The money will fund a substantial makeover of the city's school complex on Normand Street. It houses the district's 884 students from preschool to high school in one building with interconnected wings. Parts of the facility date to the 1950s.
The funding will pay for improvements to heating, ventilation and roofing, as well as a redesign of many classrooms to allow for small and large group learning. A new cafeteria and performing arts center are also part of the plan.
Leading up to the vote, some parents held house parties to drum up support. School board members helped lead tours of the school building to spotlight its aging heating system, leaky roof and, in some cases, cramped classrooms.
But some taxpayers weren't sold on such a big project. A smattering of "Vote No" signs popped up around the Onion City in the days before the referendum.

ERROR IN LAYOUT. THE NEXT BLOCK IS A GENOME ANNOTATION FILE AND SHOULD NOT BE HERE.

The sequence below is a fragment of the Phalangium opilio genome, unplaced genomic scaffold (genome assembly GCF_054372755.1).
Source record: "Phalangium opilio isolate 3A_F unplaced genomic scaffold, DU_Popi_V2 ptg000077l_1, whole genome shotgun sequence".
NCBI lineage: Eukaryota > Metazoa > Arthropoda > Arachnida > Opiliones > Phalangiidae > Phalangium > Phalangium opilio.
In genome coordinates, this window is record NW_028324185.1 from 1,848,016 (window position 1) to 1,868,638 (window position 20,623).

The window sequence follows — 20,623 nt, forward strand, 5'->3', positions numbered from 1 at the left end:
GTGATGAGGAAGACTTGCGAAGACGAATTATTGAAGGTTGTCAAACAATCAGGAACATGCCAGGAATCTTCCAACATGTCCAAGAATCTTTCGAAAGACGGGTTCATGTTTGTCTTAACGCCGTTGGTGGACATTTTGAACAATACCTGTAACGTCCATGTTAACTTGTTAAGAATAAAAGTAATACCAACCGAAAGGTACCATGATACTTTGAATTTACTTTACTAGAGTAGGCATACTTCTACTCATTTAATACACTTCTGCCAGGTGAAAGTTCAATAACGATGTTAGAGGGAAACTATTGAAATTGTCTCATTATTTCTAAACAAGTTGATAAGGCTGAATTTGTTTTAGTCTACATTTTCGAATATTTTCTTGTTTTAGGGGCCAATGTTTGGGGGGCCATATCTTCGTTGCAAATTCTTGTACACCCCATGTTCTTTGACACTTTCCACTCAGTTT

Jay Felix arrived shortly before the polls closed to vote no. He said he's already paying $10,000 annually in property taxes. While he supports the schools, "there's a limit," Felix said.
The school board should develop a capital plan and gradually pay for improvements, he added. The current school board has gotten carried away and produced a renovation plan that "is over the top," Felix said.
But other voters, including Matt Hayes, happily voted yes. "I'm voting in favor," he said Tuesday. "I want improvements for the kids and for the school."
The work will likely start in 2020 and could be completed 18 months later.
The financial impact of the 30-year bonds would be phased in and vary, based on income. For Winooski homeowners with household incomes of $50,000, the bond would add incrementally about $76 to property taxes in 2021, $150 in 2022 and $64 in 2023.
For households with incomes of $99,000, it would add $168 in 2021, $307 in 2022 and $134 in 2023, according to district projections. For incomes of $135,000, the bond would add $1,000 for most of the 30-year cycle.